And it got me thinking and I wanted to 


express some of the opinions that were shared and 


offer some of my own opinions so you can 


make hopefully a well informed decision on your own. 


Number one. 


And I think this is true with certainly the 


Inspire group, but it’s also true with most of 


the MSPs that I talk to who are of 


a medium-level maturity or higher, which is to 


say MSPs influence customer compliance all the time. 


And they have for many years, for decades now, you may 


not have had a Compliance as a Service offering, but most 


MSPs, if you really probe and they are really honest and 


open about it, they would admit that they have a very 


big impact on the compliance of their customers. 


It could manifest itself in a lot of different ways. 


MSPs in the banking sector who have to 


respond to bank customer examinations from the FFIEC 


would be a great example of that type 


of direct compliance impact or relationship. 


It’s more indirect but the point is that 


it’s very much there, that connection exists. 


Without the MSP that bank can’t progress and 


meet its compliance obligations to the federal government 


and that’s why the MSPs frequently get involved 


in talking directly to the bank examiners and 


answering questions related to firewalls and IT security 


and data handling and things like that. 


It’s a great example, been 


happening for many, many years. 


I think it proves my point. 


MSPs and compliance, it’s long existed in our sector. 


The trend happening now is whether MSPs ought to 


go a step further and deliver a service offering. 


I’ll call that Compliance as a Service to customers 


who have, let’s say, more pressing, more involved needs 


around compliance than they may have had previously. 


What does that look like? 


Well, certainly helping your bank customer go through 


a banking examination and audit from the federal 


examiners would be a really good thing. 


But let’s take the example of we’ve 


talked about this in the past, filling 


out customer cyber insurance questionnaires. 


We’ve talked about that a lot. 


I think you guys may remember. I know a few 


MSPs who actually charge money because the customer says, 


“Hey, I’ve got this 15-page questionnaire from my cyber insurance 


guy and he wants me to fill it out. 


I have no idea what this stuff means.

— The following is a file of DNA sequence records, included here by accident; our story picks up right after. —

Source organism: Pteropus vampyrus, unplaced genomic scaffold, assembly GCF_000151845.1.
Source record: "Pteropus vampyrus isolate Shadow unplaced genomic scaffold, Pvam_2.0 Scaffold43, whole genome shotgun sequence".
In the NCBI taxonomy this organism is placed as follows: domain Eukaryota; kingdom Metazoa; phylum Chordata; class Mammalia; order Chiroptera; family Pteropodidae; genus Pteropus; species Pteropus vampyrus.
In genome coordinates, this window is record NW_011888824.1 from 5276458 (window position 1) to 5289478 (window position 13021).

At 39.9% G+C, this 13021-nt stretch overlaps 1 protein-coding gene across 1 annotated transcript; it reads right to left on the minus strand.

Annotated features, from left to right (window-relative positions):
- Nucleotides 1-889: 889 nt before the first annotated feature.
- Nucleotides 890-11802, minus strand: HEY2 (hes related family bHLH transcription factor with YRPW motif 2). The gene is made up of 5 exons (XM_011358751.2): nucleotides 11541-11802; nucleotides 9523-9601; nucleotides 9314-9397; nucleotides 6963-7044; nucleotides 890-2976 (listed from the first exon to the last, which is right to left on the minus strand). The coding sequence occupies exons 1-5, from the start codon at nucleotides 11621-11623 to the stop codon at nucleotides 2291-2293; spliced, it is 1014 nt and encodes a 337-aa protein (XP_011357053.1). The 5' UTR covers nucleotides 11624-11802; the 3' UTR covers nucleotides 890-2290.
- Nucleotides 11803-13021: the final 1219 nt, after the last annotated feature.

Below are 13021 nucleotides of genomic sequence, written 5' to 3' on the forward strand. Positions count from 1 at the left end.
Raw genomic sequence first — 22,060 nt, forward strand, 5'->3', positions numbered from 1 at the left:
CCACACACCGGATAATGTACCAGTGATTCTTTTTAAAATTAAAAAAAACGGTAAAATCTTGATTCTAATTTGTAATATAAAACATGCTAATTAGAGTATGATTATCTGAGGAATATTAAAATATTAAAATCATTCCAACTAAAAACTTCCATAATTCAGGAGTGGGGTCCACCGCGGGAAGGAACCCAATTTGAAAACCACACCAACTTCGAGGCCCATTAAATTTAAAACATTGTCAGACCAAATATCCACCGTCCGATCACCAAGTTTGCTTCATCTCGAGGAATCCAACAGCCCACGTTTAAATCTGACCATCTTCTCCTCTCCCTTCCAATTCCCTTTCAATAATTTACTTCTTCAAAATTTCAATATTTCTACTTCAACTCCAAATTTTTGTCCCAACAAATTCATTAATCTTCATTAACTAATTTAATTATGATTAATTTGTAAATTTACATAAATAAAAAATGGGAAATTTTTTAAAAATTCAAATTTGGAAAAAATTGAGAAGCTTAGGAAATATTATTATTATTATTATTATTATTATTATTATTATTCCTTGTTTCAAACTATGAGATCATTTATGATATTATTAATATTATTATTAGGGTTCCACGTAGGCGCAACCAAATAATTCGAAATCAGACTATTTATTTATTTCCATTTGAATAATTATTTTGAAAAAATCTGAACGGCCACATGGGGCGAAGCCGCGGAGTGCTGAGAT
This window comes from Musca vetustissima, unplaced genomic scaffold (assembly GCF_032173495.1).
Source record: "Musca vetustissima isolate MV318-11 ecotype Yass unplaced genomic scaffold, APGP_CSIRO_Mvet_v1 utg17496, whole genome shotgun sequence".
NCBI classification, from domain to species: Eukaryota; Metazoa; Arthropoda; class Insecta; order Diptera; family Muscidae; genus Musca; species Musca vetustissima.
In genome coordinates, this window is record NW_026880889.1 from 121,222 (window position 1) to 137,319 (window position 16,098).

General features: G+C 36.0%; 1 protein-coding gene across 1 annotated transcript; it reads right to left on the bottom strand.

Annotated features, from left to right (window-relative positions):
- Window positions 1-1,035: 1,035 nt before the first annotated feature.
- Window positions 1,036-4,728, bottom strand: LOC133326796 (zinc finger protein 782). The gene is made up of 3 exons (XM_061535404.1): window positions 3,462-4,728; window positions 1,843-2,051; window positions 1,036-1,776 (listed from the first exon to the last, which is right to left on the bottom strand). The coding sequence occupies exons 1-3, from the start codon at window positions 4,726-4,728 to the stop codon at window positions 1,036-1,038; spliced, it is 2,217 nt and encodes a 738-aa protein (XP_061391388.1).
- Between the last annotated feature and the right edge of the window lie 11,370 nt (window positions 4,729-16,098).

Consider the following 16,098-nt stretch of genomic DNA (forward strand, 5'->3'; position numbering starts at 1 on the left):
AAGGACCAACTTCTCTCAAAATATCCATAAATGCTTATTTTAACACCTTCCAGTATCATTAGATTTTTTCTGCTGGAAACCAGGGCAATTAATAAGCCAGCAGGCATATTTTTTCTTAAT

Can you do it? 


Some of you say, yeah, I’ll do it. 


And you spend all weekend filling 


out a 15-page questionnaire. 


That doesn’t really make a lot of sense, but you’re the 


only one that can answer it because it’s a bunch of 


tech questions and you do it for free and you just 


consider it part of your managed services relationship. 


It’s goodwill to the customer. 


All right, I get that. 


Others say, “Sure, I can fill out 


that 15-page form for you! 


Here’s the fee we’ll charge. 


Based off of our professional services arrangement, 


it’ll cost this much per hour. 


We estimate that it’ll probably take us about three 


to 4 hours to gather all the information because 


it is 15 pages, it’s quite lengthy and we 


can do all the stuff for you. Absolutely.” 


And a lot of customers are willing 


to pay that because they have no 


idea and it’s a legitimate valuable service. 


Now, in point of fact, and the argument 


for developing a compliance offering to your customers, 


again, using as an example that cyber insurance 


questionnaire, if the customer had an internal compliance 


manager or director capable of doing this, that’s 


what they would be doing, among other things. 


But a lot of small and medium sized 


businesses, they don’t, even large organizations, they don’t 


have a compliance person, much less a team. 


And so they don’t have these types of resources to be 


able to say, “Hey, go get Frank over in compliance and 


make him complete that 15-page questionnaire we just got.” 


They don’t have someone who could do that. 


So, they turn to the next best thing, 


which is their trusted advisor, their MSP. 


I think you ought to charge for it. 


If you’re good at it, you ought to charge for it. 


And especially if you have the ability to understand 


how you interact and influence your customers compliance. 


Again, stuff we’ve talked about and stuff that I’m 


trying to bring up over and over again to 


try to get you guys to start thinking about 


this because it’s the wave of the future. 


But stopping at the example of filling 


out a customer cyber insurance questionnaire form. 


And going beyond that to, let’s say, the hypothetical, I’m 


a customer and I go to my MSP and I 


say, “Hey MSP, could you help me, oh, I don’t 


know, write an information security policy? That’s a little bit 


different than answering an insurance form, right? 


You could see why. 


And that’s why the Inspire members in Boston 


last week had such a spirited conversation about 


this because some of them were saying, “Well, 


this is really not good, right? 


I mean, for risk’s sake alone, we 


don’t want to be responsible for writing 


a customer’s information security policy.” 


And then another MSP said, “Well, that’s 


very true, but what about just advising 


them on what it might look like?